This is the text of a speech by Gough Whitlam.
The speech was delivered to the Australian National University Law Faculty Dinner at the Lobby Restaurant, opposite Old Parliament House.
Whitlam deals with the political and constitutional nature of the 1975 crisis and proposes a series of constitutional, parliamentary and electoral reforms.
Five years ago I and many other participants and observers wrote books and articles and spoke in conferences and programs on the coup d’état of 11 November 1975. For the 25th anniversary I chose a forum and symposium under the auspices of the Law Faculty of the ANU.
The Faculty, however, chose this venue. There have probably been more post-mortems on the events of November 1975 held here at the Lobby than anywhere else in Australia, although wine and truth do not necessarily go together. Old hands tell me that lunch at the Lobby has never recaptured its former civility or capaciousness since luncheon was so suddenly curtailed on the eleventh of the eleventh. In any case, two decisions during my Government’s second term irrevocably altered the Lobby’s geographical and institutional status. For more than a decade, the proposed site for the new and permanent Parliament House wandered futilely between the lakeside, Capital Hill and Camp Hill; on 26 September 1974 the ALP member for Burke, Keith Johnson, successfully initiated a private member’s bill, The Parliament Bill, to build the new House on Capital Hill. On 29 September 1975 I unveiled a plaque to commemorate the start of construction of the building for the High Court of Australia. This plaque, on the insistence of Chief Justice Barwick, has been set flush with the floor in the court building.
I do not propose yet another post-mortem, at the Lobby or anywhere else. At this stage and age, I want to concentrate on what Australian Governments have done and should do to improve Australia’s system of representative government. Federal parliamentarians have the main responsibility because they and they alone can initiate constitutional referendums and enact international instruments.
In all my own accounts and analyses of the matter, I contend that November 1975 was fundamentally a political crisis, fully capable of a political resolution, and, indeed, about to be so resolved, not more than 48 hours later than my government’s dismissal. That is, by the fully attested switch of votes imminent on the part of at least four coalition senators. One such defection would have been enough to end the crisis. The dismissal was needless and premature. More recent accounts go to this conclusion. John Menadue’s indispensable book, Things You Learn Along the Way, was published last year. I had appointed him to head the Prime Minister’s Department in 1974. He left it on 12 November 1976. He made meticulous notes throughout the period of the crisis. I quote:
The Palace was not amused by what Kerr had done. I learned of this later from a note from Tim McDonald, the Official Secretary at Australia House, London, who relayed to me a discussion he had had with Sir Martin Charteris, who was personal secretary and political adviser to the Queen at the time. The discussion that McDonald had with Charteris was within a few weeks of the dismissal. Commenting on the Whitlam dismissal, Charteris said to McDonald that “the Palace shared the view that Kerr acted prematurely. If faced with a constitutional crisis which appeared likely to involve the Head of State, my advice would have been that [the Queen] should only intervene when a clear sense of inevitability had developed in the public that she must act. This had been Kerr’s mistake”. A clear sense of inevitability had not been arrived at.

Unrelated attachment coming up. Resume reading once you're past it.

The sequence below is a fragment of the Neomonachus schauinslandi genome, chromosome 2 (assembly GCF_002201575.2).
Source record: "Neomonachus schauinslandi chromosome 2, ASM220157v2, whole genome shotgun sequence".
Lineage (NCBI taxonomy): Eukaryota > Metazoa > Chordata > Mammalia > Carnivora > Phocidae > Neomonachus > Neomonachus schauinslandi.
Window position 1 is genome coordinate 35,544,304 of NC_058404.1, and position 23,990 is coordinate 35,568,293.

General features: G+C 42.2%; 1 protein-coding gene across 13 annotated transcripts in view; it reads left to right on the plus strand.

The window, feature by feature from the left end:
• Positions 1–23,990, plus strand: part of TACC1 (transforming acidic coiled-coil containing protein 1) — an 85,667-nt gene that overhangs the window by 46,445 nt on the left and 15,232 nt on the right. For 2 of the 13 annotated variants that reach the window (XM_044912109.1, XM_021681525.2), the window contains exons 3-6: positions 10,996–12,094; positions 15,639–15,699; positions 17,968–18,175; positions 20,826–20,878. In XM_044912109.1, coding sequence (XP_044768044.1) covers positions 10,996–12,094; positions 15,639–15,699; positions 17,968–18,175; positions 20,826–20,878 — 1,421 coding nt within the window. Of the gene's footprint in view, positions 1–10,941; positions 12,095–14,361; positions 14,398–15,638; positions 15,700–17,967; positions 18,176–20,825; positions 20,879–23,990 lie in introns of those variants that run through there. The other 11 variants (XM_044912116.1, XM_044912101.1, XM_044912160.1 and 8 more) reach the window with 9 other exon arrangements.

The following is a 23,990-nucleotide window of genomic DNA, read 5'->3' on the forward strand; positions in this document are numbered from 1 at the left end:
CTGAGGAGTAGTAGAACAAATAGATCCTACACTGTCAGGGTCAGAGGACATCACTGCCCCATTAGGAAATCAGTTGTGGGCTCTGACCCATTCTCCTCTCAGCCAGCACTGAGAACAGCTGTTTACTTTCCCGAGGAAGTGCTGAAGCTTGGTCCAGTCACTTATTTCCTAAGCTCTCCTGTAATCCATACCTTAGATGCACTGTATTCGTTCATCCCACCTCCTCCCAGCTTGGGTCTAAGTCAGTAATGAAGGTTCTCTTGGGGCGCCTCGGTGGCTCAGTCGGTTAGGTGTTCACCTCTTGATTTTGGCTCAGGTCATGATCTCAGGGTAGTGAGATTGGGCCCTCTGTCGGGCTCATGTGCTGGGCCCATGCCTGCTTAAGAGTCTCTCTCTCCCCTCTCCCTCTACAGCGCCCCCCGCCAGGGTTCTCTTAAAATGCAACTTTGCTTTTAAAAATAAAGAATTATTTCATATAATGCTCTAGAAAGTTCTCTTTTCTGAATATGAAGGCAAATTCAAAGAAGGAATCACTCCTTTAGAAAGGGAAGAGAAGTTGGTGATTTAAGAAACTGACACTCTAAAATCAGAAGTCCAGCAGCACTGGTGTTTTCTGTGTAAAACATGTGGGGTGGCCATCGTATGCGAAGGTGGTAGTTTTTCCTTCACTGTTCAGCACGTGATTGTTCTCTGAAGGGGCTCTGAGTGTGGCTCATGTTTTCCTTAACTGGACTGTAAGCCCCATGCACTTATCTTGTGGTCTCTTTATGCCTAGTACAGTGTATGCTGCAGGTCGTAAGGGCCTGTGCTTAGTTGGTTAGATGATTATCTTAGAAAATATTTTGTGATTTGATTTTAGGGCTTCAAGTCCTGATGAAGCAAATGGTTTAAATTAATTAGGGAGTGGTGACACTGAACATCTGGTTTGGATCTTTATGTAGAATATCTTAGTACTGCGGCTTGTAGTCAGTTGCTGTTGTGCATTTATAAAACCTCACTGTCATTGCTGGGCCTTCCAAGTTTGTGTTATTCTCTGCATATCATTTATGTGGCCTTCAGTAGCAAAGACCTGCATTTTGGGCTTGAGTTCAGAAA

Sir Clarrie Harders, the highly competent and professional head of the Attorney-General’s Department, was interviewed by John Farquharson for the oral history section of the National Library shortly before he died in 1997. This, too, I understand, provides fresh and valuable insights.
Tonight, however, I propose only to touch on some aspects which point to changes in the Constitution which, if made before 1975, would have prevented the crisis or which, if made now, would prevent a repetition. I do so in the context of a general proposition:
The coup d’état of 11 November 1975 would not have occurred if the Prime Ministers before me had sponsored constitutional alterations to match those made in the UK in 1911 and in the US in 1913. Specifically, it would not have occurred if Menzies, Holt and Gorton in 1964, 1967 and 1970 had held elections for both Houses and not for the Senate alone.
Let me illustrate. The first Government I led had to work with a Senate in which half the Senators had been elected on 25 November 1967 and had taken their places on 1 July 1968 and the other half had been elected on 21 November 1970 and had taken their places on 1 July 1971. The Labor votes at the two House of Representatives elections of 1969 and 1972 demonstrated that Labor would have won majorities in Senate elections held on the same days. It was precisely the fact that there were no Senate elections in December 1972 that enabled the Leader of the Opposition in the Senate, Reg Withers, to say, as early as March 1973:
We embarked upon a course to force a House of Representatives election.
To their chagrin, they got instead the double dissolution of May 1974.